Effective April 10, covered New Jersey employers must comply with new requirements under the New Jersey mini-WARN Act. New Jersey will join New York and Maine as one of three jurisdictions where employers are required to provide 90 days’ advanced notice to affected employees. (See our prior blog here).
Key changes to NJ-WARN include the following:
- The employers covered by NJ-WARN has been expanded by the amendments, to include any employer who employs 100 or more employees, whether full-time or not (previously it required employment of 100 or more full-time employees).
- The threshold for a “mass layoff” triggering NJ-WARN has been reduced significantly. Under the amended law, a “mass layoff” means the termination of 50 or more employees at a covered establishment in a 30-day period. Previously, a mass layoff meant (i) the termination of 50 or more employees comprising 1/3 of the workforce at the establishment, or (ii) the termination of 500 or more employees.
- The scope of employees that count toward the 50-employee threshold for a “mass layoff” has been expanded:
- Both employees “at” the establishment and “reporting to” the establishment are counted, which may include remote employees in New Jersey as well as other states. Prior to the amendments, the threshold for a mass layoff included 50 or more employees “at” the establishment.
- Both part-time and full-time employees must be counted toward the threshold. Previously, only full-time employees counted toward the threshold.
- The definition of a covered “establishment” has been expanded to include a non-contiguous group of locations / facilities of an employer within the State (previously it applied to contiguous worksites / office parks of an employer). Based on the amendment’s legislative history, this appears to be aimed at retail companies with multiple locations in the State. However, it is unclear how this could apply to largely or entirely remote workforces, and how it “squares” with the inclusion of remote, out of state, employees in the 50 employee threshold.
- Covered employers will be required to provide at least 90 days’ notice (as opposed to the prior 60 days’ notice) before the first termination of employment occurs in connection with a termination or transfer of operations, or mass layoff. If the employer fails to provide 90 days’ notice, the employer is required to provide the terminated employee with four weeks of pay (which is a new requirement) in addition to statutory severance (see next bullet point).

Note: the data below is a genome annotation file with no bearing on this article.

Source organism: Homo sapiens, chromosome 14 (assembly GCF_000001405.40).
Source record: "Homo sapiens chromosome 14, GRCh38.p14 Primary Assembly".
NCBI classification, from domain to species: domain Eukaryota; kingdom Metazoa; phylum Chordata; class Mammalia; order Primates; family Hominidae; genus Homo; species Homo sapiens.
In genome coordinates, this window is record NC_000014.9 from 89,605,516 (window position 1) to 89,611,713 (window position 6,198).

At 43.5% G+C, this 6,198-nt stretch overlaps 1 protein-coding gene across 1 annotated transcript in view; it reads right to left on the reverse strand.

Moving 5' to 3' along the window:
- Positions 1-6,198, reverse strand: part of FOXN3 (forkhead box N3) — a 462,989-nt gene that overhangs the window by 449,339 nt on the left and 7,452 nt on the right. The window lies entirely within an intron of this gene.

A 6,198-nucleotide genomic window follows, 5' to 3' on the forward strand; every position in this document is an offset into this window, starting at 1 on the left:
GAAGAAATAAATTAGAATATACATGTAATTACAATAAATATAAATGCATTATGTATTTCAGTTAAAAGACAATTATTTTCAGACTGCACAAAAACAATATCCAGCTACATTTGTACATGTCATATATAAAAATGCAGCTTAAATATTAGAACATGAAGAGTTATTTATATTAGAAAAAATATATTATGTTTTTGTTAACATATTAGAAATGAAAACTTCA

- In addition to notice, covered employers will be required to provide severance pay equal to one week of pay for each full year of employment to each terminated employee. (Previously, the law required one week of severance pay for each year worked only if the employer failed to provide the required 60 days’ notice.)
Overall review of NJ-WARN amendments
Here’s a quick review of what will be required once the amendments take effect.
NJ-WARN applies to employers with 100 or more employees anywhere in the US, when:
- A covered establishment transfers or terminates operations which results, during any continuous period of not more than 30 days, in the termination of 50 or more employees; or
- An employer conducts a mass layoff (i.e., termination of 50 or more employees in a 30-day period) at a covered establishment.
Terminations for cause or poor performance excluded
Although NJ-WARN’s “termination of employment” definition excludes (1) voluntary departures, (2) retirement, and (3) terminations for misconduct, the statute does not clearly specify whether ordinary terminations for cause or poor performance can trigger its requirements. But our research into NJ-WARN’s legislative history strongly suggests that terminations for cause or poor performance are not covered by NJ-WARN. In the February 27, 2006 New Jersey Assembly Labor Committee hearing, NJ-WARN’s lead senate sponsor clarified that the legislation was not intended to apply to employees terminated for poor performance.
Note on aggregation
Under the new amendments, an employer whose layoff decision affects employees at multiple New Jersey worksites may be subject to NJ-WARN’s notice and severance requirements even if less than 50 employees are terminated at each individual worksite.
To determine whether a termination or transfer of operations or mass layoff is subject to NJ-WARN’s notification requirements, employers generally must aggregate any terminations of employment for two or more groups at a single “establishment” occurring within any 90-day period. If the aggregate number of terminations of all the groups is 50 or more, then the terminations are subject to NJ-WARN’s notice and severance requirements (unless the employer can demonstrate that each group’s cause of terminations is separate and distinct from the other groups’ causes). And since the definition of an “establishment” has been expanded to include an employer’s non-contiguous group of locations / facilities within New Jersey, multi-site employers should consider the aggregate impact of any layoff decision affecting multiple worksites.
NJ-WARN’s updated “mass layoff” and “establishment” definitions have also created some ambiguity regarding the statute’s application to remote employees. Specifically, a “mass layoff” now includes employees “at or reporting to” the “establishment.” And since “establishment” has been amended to include “a group of locations,” there is an argument that terminated remote employees should be counted for purposes of determining NJ-WARN applicability. But the legislative history of the NJ-WARN amendments suggests the changes were aimed at retail companies with multiple locations in New Jersey, and therefore NJ-WARN’s application to remote employees remains unclear.
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